Indonesia presents 2016 budget plan, sees GDP growth of 5.5 per cent

Tickers display stock prices inside the Indonesia Stock Exchange (IDX) in Jakarta, Indonesia, on Aug 13, 2015.
Tickers display stock prices inside the Indonesia Stock Exchange (IDX) in Jakarta, Indonesia, on Aug 13, 2015. PHOTO: BLOOMBERG

JAKARTA (REUTERS/AFP) - Indonesian President Joko Widodo unveiled on Friday a proposed 2016 budget built on the assumptions that the country's slack economic growth will accelerate next year and the rupiah will be stronger.

He lowered economic expectations with a more modest initial growth forecast for next year, as he unveiled a budget that also highlighted his government’s focus on improving infrastructure.  

The proposed budget assumes 2016 economic growth at 5.5 per cent. That is below 5.7 per cent assumed in the revised 2015 budget, but still optimistic compared to the latest government outlook for this year of 5 per cent to 5.2 per cent. It is more modest than the government’s initial estimate for this year of 5.7 per cent, which economists say is now far out of reach. 

Indonesia grew about 4.7 per cent in each of the first two quarters, and many economists say growth this year will be below 5 per cent.

"Infrastructure construction will push investment growth and help national consumption," Mr Joko said, adding that exports should improve due a better global economic outlook.

Mr Joko also pledged to increase infrastructure spending to 313.5 trillion rupiah, from 290.3 trillion rupiah this year, as his government seeks to better connect the sprawling archipelago.  

In his first state of the nation address, shortly before he delivered the budget, he listed key infrastructure projects that the government is building, including roads on the main island of Java and new railways in various parts of the country.  

Poor infrastructure, from potholed roads to ageing ports, is a major complaint of businesses.  However, efforts to boost infrastructure have so far made little progress, with the government only succeeding in spending a fraction of its budget and projects stalled or moving forward only slowly. 

The budget proposal also sees an average rupiah exchange rate at 13,400 per dollar, much weaker than the 12,500 assumption made for 2015. The rupiah on Friday was trading at 13,777 against the greenback.

Mr Joko presented to Parliament a proposal for 2016 budget with a fiscal deficit at 2.1 per cent of gross domestic product (GDP), slightly smaller than the 2.23 per cent forecast for this year.

The budget proposal calls for total central government spending of 2,121.3 trillion rupiah (S$215 billion) next year, Mr Joko said, 7 per cent up from what was approved in the revised 2015 budget.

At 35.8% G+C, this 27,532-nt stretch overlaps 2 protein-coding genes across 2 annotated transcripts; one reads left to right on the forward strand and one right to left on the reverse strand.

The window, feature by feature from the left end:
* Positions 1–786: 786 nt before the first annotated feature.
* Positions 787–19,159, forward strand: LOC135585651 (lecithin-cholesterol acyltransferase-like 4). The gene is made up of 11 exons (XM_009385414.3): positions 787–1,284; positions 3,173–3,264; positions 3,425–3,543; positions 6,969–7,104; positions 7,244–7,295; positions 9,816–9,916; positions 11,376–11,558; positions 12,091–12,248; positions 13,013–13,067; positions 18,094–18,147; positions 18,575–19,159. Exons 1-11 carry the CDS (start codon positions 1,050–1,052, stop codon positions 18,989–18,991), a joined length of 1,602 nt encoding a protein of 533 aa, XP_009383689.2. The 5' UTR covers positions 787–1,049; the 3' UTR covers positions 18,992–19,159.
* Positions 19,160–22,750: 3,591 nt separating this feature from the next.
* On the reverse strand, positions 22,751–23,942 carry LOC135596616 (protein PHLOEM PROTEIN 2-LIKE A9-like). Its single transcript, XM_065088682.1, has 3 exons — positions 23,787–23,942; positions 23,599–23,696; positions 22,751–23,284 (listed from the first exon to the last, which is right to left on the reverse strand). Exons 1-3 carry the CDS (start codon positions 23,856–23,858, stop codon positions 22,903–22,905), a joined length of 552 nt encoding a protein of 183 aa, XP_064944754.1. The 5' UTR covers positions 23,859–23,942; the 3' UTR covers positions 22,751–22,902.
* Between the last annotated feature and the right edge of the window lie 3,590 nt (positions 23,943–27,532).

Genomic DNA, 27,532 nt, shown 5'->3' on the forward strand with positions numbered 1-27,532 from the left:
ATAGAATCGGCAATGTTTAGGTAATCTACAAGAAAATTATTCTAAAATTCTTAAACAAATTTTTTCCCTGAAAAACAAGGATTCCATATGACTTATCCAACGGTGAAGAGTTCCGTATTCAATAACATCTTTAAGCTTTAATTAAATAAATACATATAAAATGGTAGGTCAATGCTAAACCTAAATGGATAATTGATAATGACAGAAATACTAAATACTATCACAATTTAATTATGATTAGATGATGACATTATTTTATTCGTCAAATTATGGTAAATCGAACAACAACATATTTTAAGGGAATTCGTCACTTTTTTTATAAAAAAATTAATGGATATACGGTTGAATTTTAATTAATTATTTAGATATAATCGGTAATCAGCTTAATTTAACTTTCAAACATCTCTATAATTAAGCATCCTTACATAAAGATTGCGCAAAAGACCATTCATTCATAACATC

State revenue was proposed at 1,848.1 trillion rupiah, up 5 per cent from the ambitious target set in this year’s revised budget.

The projections would make the 2016 budget deficit to come at 273.2 trillion rupiah.

“The deficit will be financed by domestic and international loans,” Mr Joko said, adding that 272 trillion rupiah will be from local financing.

Mr Joko took office in October last year promising to boost South-east Asia’s biggest economy, but he has faced criticism for failing to revive growth, which fell to a six-year low of 4.7 per cent in the second quarter.  

Analysts say the President has made insufficient progress in pushing his economic agenda due to red tape and a lack of coordination between ministries, while unfavourable global conditions have also put pressure on the economy. 

“The government assumptions of 5.5 per cent growth next year still look a bit too positive for us,” Mr Wellian Wiranto, an economist from Singapore-based OCBC Bank, told AFP.  

“But compared to 5.7 per cent that they had in mind for this year, that’s a bit more realistic.”

Mr Wiranto said his forecast for Indonesia’s growth next year was 5.2 per cent.  

The following are highlights of his speech, which includes assumptions for economic indicators next year.

– The proposed 2016 plan assumes a budget deficit of 273.2 trillion or 2.1 per cent of gross domestic product (GDP), slightly smaller than the 2.23 per cent deficit seen for this year.

– Most financing will come be from domestic source, at 272 trillion rupiah.

– Calls for spending of 2,121.3 trillion rupiah in 2016, up 7 per cent from the revised 2015 budget.

– Govt to focus spending on infrastructure, food and energy sufficiency

– Infrastructure budget proposed to increase by 8 per cent to 313.5 trillion rupiah, from 290.3 trillion.

– 20 per cent of spending will go to education, 5 per cent to healthcare

– Reinforcing fiscal decentralisation, Widodo lifts funds for local governments to 782.2 trillion rupiah, up 17.7 pct from this year

– Calls for pre-tender of infrastructure projects earlier, so budget will kick in starting January 2016

– Target of 1,848.1 trillion rupiah in 2016, up 5 pct from the revised 2015 budget.

– "More realistic” tax collection target at 1,565.8 trillion rupiah, up 5 per cent from this year.

– Tax ratio set at 13.25 per cent of gross domestic product

– Tax policy aimed at economic stability, maintaining purchasing power, and adding value to industry.